(I am reprising this post in the spirit of remembering Gertrude Pomerantz at her optimal level of Gertrudeness. I have heard this is some people’s favorite post.)
Thinking back on my English pub experiences reminded me of a drinking story dating from the same era that involved my mother. I had not known my mother to be much of a drinker. In fact, I had never witnessed her drinking anything.
Then, one day, it all changed.
While living in London, I came home for a visit, landing in New York City on my way back to Toronto. My mother met me in New York, and immediately took me to buy clothes she could stomach seeing me wear. When the wardrobe shopping was over, we went out to a restaurant for lunch.
I’m twenty-two years old. I have reached the legal drinking age, plus I had partaken of “bitter” (room temperature English beer) every night at The Horse And Groom for months. My mother, however, has never seen me drink.
We order lunch. Along with my lunch, I bon vivantishly request a frosty glass of American beer. The waiter returns with an ice-cold lager in a tall, tapering glass, setting it down directly in front of me. Excited by the prospect of a beer that is actually cold, I pick up the glass, and I draw it to my lips.
I am hardly oblivious to the moment, or, more appropriately, “The Moment.” For the very first time, ever, Earl Raymond Pomerantz will be imbibing an alcoholic beverage in front of his mother.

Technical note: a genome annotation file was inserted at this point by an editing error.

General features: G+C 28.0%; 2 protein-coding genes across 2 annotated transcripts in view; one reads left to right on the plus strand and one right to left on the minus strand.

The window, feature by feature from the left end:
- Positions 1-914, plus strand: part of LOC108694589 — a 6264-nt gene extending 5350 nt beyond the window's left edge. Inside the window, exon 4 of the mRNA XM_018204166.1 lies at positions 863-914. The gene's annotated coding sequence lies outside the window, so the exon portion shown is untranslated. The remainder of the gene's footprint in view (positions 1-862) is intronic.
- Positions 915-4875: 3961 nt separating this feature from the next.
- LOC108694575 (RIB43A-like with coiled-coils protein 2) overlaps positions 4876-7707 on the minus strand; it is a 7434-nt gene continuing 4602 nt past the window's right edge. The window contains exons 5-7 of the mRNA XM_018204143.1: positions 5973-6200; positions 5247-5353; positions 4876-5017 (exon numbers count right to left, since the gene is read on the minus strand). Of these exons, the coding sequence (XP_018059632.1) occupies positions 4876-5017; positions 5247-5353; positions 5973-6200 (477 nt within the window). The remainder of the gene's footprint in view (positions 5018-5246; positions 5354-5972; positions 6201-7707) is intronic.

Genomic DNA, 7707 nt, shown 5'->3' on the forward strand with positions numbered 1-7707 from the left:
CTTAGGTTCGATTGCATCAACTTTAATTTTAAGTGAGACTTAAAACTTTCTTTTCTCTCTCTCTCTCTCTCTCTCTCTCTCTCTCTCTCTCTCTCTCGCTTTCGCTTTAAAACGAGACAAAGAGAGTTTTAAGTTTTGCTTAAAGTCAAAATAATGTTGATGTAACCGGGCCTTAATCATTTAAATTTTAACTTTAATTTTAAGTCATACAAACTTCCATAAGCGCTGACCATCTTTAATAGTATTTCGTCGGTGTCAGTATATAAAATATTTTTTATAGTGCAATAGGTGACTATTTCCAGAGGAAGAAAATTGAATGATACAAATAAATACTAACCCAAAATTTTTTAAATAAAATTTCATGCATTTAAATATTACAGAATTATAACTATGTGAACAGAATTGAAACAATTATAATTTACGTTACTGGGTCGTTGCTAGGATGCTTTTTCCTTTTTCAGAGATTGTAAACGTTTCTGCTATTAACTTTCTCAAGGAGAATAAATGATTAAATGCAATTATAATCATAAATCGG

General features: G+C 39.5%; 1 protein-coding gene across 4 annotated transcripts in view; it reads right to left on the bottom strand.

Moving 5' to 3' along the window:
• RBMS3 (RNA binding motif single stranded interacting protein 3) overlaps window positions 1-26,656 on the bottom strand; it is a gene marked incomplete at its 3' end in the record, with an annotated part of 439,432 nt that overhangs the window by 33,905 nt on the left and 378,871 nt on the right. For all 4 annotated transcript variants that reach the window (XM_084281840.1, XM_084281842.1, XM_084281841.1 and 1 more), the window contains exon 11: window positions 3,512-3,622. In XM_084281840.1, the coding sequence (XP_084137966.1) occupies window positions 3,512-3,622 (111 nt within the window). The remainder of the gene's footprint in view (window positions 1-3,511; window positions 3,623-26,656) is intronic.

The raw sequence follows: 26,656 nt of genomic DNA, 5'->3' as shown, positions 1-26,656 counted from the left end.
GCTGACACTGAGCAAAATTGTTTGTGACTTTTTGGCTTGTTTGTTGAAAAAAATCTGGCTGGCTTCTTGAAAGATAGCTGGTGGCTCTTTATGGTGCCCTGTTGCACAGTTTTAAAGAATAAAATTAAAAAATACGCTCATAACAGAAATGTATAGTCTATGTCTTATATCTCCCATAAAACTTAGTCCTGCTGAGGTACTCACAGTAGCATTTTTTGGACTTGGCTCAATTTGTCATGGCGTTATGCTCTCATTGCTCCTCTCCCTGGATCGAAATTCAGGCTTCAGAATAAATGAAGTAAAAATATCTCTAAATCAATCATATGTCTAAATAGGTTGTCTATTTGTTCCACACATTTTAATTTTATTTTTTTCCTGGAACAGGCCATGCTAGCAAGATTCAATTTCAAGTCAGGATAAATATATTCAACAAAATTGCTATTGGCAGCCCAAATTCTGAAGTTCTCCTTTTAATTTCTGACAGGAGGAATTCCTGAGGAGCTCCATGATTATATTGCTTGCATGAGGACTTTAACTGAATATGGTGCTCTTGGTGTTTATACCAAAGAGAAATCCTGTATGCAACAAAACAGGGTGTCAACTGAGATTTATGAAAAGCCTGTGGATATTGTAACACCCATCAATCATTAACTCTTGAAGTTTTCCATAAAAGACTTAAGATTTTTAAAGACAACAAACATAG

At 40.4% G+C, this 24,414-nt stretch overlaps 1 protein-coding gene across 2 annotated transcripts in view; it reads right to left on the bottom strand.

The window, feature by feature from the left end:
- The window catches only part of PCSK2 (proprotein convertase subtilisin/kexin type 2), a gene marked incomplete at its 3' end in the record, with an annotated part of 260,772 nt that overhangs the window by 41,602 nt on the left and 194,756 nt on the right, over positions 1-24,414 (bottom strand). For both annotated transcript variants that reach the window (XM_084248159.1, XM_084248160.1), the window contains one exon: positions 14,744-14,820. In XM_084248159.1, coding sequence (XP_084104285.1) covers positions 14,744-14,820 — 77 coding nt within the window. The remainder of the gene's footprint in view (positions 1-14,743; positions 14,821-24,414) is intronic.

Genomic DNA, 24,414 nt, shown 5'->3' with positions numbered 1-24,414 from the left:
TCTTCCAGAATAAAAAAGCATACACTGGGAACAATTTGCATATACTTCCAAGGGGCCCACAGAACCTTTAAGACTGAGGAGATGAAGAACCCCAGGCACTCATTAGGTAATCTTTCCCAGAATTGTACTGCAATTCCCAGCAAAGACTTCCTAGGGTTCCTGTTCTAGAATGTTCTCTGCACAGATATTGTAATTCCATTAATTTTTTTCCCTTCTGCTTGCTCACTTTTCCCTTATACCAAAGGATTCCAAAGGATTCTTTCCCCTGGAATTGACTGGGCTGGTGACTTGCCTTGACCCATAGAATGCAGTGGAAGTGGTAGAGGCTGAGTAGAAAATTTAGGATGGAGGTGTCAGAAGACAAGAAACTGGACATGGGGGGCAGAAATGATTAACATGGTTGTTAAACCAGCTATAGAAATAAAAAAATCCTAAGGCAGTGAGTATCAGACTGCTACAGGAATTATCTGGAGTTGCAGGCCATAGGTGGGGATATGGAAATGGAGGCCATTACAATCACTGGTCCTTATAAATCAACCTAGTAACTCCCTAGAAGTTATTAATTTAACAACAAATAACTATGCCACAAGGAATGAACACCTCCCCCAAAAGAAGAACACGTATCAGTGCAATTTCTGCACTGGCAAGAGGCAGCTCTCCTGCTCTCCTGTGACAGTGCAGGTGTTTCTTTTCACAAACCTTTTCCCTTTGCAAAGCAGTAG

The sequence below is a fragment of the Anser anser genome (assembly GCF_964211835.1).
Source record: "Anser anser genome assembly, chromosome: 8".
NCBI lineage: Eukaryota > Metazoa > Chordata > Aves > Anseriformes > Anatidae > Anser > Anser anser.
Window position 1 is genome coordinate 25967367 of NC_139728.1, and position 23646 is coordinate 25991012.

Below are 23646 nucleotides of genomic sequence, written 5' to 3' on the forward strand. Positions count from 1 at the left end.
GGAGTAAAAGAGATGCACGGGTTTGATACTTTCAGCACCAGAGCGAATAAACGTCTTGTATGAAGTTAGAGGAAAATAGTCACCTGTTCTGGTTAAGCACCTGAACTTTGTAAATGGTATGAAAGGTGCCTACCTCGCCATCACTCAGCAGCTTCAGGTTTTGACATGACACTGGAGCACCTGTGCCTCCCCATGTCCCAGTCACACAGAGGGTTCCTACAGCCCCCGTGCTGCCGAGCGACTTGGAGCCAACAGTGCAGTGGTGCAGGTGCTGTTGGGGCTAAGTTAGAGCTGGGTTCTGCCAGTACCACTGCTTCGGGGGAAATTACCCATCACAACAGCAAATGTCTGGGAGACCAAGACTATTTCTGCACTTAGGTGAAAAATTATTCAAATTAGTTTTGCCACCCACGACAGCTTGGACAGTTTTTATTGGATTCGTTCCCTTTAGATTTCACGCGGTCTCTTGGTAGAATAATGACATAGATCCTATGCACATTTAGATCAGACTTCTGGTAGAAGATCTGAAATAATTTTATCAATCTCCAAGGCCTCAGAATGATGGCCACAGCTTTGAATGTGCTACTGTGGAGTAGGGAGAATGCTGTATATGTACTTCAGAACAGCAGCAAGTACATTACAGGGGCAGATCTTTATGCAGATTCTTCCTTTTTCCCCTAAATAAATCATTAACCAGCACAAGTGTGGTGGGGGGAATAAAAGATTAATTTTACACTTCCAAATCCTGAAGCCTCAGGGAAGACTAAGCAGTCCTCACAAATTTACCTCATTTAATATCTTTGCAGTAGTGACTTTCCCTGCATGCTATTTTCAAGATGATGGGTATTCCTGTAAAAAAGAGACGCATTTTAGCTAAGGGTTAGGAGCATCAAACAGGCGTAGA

As I’m about to enjoy my first sip, my mother, who since I’d ordered the drink had said nothing, suddenly breaks her silence.
“You know,” she says, with a studied nonchalance, “I haven’t tasted beer in maybe twenty-five years. Let me have a little sip.”
I hesitate, confused. My mother, whom I have never once seen drinking beer, suddenly wants a taste of my beer. Then I think, maybe this is her idea of how this “moment” is supposed to play out.
Rite of passage. Mother and sonny-boy. Sharing a beer.
Okay, then. “Milestone Moment.” Here we go.
I pass the beer to my mother. She takes the glass, raises it to her lips, and she starts to drink.
I’m looking at her. Watching this thing happen. My eyes are getting bigger. As I sit there, witnessing my Jewish mother, downing the beer in one long uninterrupted chug.
She drains my glass of its very last drop.
She then places the now totally empty glass back in front of me, punctuating her actions with a nod, and a single reverberating word:
Only later did I realize the meaning of the event that had just occurred.
Gertrude Pomerantz had fulfilled her maternal obligation.
She has swallowed the poison for her son.